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Mercury C557
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Discussion Starter #1
via Stéphane Dumas @ GMI

SIA Flashback – Battle of the Streamliners: Chrysler Airflow vs. Lincoln Zephyr - blog.Hemmings.com

At first blush it’s not the most apparent comparison, pairing the Chrysler Airflow with the Lincoln Zephyr. The latter seems far more conventional and geared for success than the former, but both were huge departures from the mainstream for their day, employing body structures that deviated from the standard body-on-frame along with avante-garde streamline styling. Key differences separate the two, however, as Arch Brown pointed out in SIA #120, December 1990, for better and worse for both cars...


much More...
 

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Mercury C557
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Discussion Starter #2
a few things I found particularly of note:

"...the Pierce "Silver Arrow", a gorgeous machine built for display at the 1933 Chicago World's Fair. But only five examples were produced, and they sold for $10,000 a pop - at a time when a Ford V-8 sedan cost as little as $560. ..."

and
"...the big Lincoln, whose 1935 prices began at $4,200 - about $1,800 higher than Cadillac's..."

a super-simplified conversion to today's prices based on a $35k SHO (guessing) for the 1930's V8 Ford,
- the Silver Arrow would price out at $650,000 - certainly not the highest price today for a 'supercar'
- the pre-Zephyr Big Lincoln would come to $262,500!!!
- compared to the original Zephyr's approx. $81,000
(assuming I got the math correct )

also,
if anyone has time to find & post photos of the original Zephyr Concept:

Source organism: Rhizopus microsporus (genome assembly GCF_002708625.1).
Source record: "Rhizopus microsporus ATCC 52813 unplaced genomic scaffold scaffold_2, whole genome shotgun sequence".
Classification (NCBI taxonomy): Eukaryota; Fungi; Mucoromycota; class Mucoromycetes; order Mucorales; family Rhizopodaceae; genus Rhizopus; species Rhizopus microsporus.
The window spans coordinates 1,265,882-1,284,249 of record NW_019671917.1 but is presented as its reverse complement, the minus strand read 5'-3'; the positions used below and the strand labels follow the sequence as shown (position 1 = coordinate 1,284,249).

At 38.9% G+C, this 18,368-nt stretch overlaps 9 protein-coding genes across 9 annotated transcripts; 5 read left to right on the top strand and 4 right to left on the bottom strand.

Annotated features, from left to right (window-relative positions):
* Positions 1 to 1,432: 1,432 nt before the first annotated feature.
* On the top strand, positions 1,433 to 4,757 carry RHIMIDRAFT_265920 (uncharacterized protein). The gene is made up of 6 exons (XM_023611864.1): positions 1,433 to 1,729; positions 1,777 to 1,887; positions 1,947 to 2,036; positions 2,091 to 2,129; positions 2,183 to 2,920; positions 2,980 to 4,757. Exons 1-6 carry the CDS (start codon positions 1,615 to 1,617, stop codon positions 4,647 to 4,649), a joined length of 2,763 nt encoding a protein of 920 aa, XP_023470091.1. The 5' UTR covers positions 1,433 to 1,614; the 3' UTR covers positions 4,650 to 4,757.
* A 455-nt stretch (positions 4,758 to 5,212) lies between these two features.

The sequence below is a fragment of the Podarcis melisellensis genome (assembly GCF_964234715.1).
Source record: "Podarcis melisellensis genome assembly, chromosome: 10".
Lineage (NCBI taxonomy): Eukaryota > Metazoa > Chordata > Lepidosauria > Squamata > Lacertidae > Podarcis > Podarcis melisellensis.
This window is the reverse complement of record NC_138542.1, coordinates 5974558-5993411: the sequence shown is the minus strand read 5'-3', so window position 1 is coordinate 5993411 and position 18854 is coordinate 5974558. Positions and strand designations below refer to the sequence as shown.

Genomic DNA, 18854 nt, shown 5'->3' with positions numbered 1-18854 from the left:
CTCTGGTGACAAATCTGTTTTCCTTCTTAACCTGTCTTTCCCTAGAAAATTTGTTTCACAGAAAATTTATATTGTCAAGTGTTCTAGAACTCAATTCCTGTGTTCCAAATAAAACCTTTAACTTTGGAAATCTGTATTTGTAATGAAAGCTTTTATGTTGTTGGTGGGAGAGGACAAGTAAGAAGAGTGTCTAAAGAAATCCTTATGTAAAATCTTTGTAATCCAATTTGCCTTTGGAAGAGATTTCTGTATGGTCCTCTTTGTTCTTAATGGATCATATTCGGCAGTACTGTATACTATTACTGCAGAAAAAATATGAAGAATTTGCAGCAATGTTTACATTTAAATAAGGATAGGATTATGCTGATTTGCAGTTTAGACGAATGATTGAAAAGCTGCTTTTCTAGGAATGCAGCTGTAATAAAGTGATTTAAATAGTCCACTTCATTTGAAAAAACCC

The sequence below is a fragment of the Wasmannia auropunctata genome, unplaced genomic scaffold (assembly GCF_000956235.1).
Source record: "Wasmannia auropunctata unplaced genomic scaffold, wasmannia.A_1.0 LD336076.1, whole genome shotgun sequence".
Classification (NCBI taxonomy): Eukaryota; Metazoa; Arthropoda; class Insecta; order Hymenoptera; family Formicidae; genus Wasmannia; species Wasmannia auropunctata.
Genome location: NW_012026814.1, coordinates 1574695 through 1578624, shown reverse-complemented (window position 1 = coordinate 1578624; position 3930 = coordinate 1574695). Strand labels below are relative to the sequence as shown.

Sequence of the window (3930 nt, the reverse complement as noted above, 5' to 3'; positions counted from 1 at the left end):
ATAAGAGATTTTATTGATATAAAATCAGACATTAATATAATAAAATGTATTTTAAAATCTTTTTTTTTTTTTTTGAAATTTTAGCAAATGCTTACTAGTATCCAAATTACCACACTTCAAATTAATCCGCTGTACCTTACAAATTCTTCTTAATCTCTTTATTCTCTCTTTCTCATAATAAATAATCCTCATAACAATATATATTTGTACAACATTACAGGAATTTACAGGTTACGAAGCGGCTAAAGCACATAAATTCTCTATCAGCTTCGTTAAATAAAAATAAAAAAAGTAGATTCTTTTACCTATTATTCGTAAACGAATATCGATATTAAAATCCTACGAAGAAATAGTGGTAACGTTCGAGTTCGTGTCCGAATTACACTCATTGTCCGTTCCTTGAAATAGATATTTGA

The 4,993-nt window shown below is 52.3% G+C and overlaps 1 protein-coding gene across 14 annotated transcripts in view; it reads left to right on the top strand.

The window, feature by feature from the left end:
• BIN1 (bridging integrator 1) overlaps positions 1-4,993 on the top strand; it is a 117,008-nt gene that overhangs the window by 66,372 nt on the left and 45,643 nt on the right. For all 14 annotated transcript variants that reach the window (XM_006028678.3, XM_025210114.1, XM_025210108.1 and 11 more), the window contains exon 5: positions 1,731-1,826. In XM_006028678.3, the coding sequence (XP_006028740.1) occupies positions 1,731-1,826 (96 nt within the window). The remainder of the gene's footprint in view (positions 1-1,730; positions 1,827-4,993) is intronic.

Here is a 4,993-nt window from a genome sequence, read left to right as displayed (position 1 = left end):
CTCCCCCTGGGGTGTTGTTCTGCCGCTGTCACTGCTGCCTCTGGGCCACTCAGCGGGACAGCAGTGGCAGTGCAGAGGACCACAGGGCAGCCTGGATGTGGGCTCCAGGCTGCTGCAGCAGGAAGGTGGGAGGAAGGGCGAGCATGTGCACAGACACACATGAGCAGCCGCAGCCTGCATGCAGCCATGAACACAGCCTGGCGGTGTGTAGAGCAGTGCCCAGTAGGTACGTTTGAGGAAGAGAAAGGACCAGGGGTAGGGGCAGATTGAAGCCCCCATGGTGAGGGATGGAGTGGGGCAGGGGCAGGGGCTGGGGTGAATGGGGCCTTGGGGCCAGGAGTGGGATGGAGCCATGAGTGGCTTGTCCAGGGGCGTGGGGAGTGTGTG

"...Meanwhile...John Tjaarda, with the encouragement of his employers, had designed a streamlined, rear-engined automobile, powered by an aluminum V-8 and employing an automatic transmission. This car was shown at the 1934 Century of Progress Exposition in Chicago, where it drew rave reviews..."

I'd greatly appreciate that.
Not at all sure if I've seen that or not.

&
a recurring theme in the article that MAY apply to several present-day trends as well (imho):
"...was just too different, too controversial for the public's tastes..."



direct link to the page on which the above quotes can be found
 

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2b2, The original Zephyr concept was built by Briggs for the show. The developement of this vehicle used a rear engine and one had a front engine layout. There was also a convertible design somehere along the way which could be directly related to the first Continental convertible.

I searched for a pic and it's within the site below. The vehicle looks like a 4-door VW Beetle. hmmmm... who had the design first??

http://www.idsa.org/briggs-dream-car-1933
 

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Mercury C557
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Discussion Starter #5
...The vehicle looks like a 4-door VW Beetle. hmmmm... who had the design first??
found this:
John Tjaarda van Sterkenburg article - Coachbuilt.com

...Tjaarda's concept car, the Zephyr Sternberg, was conceived as a rear engine four door zedan. The rear mounted engine permitted the hood to slope downward at a radically steep degreee of curvature. This design would have afforded the driver of the car to have an excellent view of the road ahead of the car. Marketing research done by Ford revealed that a rear engine car would encounter buyer resistance, so the production Lincoln Zephyr of 1936 and 1937 were fitted with front engine V12s. But the curved front end of the Sternberg was retained on the first two years of production of the Zephyr. The 1936 and 1937 models had their bodies built by Briggs for Ford.

The Zephyr Sternberg served not only as the inspiration for the Lincoln Zephyr, but the style was literally lifted intact by Dr. Ferdinand Porsche and was employed in the original "People's Car," the Volkswagen Beetle. I have seen VW Beetles with a 1940 Ford grille and modified "hood" that look very much like a 1936-1937 Zephyr coupe-sedan...

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just a feeling that it wouldn't be too hard find contrary opinions
 
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